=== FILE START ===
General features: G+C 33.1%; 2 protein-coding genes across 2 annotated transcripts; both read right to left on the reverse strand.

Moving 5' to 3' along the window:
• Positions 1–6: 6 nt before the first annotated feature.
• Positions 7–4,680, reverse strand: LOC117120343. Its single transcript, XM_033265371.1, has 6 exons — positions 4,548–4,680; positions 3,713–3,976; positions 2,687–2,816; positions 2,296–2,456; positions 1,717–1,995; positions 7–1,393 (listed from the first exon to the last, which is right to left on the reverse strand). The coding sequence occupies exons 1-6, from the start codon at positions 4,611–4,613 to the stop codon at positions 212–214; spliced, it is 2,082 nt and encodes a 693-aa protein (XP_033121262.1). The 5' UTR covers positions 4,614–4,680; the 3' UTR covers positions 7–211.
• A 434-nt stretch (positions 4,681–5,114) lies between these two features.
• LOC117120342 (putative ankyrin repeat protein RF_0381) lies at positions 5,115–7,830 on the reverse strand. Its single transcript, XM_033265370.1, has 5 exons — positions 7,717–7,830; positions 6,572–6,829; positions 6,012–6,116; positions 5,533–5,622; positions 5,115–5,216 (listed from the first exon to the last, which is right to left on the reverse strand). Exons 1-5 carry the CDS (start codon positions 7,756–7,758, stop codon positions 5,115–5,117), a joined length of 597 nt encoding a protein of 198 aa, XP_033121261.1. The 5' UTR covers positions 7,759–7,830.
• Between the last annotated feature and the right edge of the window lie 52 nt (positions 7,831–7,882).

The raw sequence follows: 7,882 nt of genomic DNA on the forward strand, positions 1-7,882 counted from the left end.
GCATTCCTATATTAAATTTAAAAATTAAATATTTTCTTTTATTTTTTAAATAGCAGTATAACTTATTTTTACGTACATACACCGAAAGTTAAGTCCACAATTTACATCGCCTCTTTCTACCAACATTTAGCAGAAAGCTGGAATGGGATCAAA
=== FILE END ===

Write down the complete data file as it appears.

General features: G+C 33.1%; 2 protein-coding genes across 2 annotated transcripts; both read right to left on the reverse strand.

Moving 5' to 3' along the window:
• Positions 1–6: 6 nt before the first annotated feature.
• Positions 7–4,680, reverse strand: LOC117120343. Its single transcript, XM_033265371.1, has 6 exons — positions 4,548–4,680; positions 3,713–3,976; positions 2,687–2,816; positions 2,296–2,456; positions 1,717–1,995; positions 7–1,393 (listed from the first exon to the last, which is right to left on the reverse strand). The coding sequence occupies exons 1-6, from the start codon at positions 4,611–4,613 to the stop codon at positions 212–214; spliced, it is 2,082 nt and encodes a 693-aa protein (XP_033121262.1). The 5' UTR covers positions 4,614–4,680; the 3' UTR covers positions 7–211.
• A 434-nt stretch (positions 4,681–5,114) lies between these two features.
• LOC117120342 (putative ankyrin repeat protein RF_0381) lies at positions 5,115–7,830 on the reverse strand. Its single transcript, XM_033265370.1, has 5 exons — positions 7,717–7,830; positions 6,572–6,829; positions 6,012–6,116; positions 5,533–5,622; positions 5,115–5,216 (listed from the first exon to the last, which is right to left on the reverse strand). Exons 1-5 carry the CDS (start codon positions 7,756–7,758, stop codon positions 5,115–5,117), a joined length of 597 nt encoding a protein of 198 aa, XP_033121261.1. The 5' UTR covers positions 7,759–7,830.
• Between the last annotated feature and the right edge of the window lie 52 nt (positions 7,831–7,882).

The raw sequence follows: 7,882 nt of genomic DNA on the forward strand, positions 1-7,882 counted from the left end.
GCATTCCTATATTAAATTTAAAAATTAAATATTTTCTTTTATTTTTTAAATAGCAGTATAACTTATTTTTACGTACATACACCGAAAGTTAAGTCCACAATTTACATCGCCTCTTTCTACCAACATTTAGCAGAAAGCTGGAATGGGATCAAA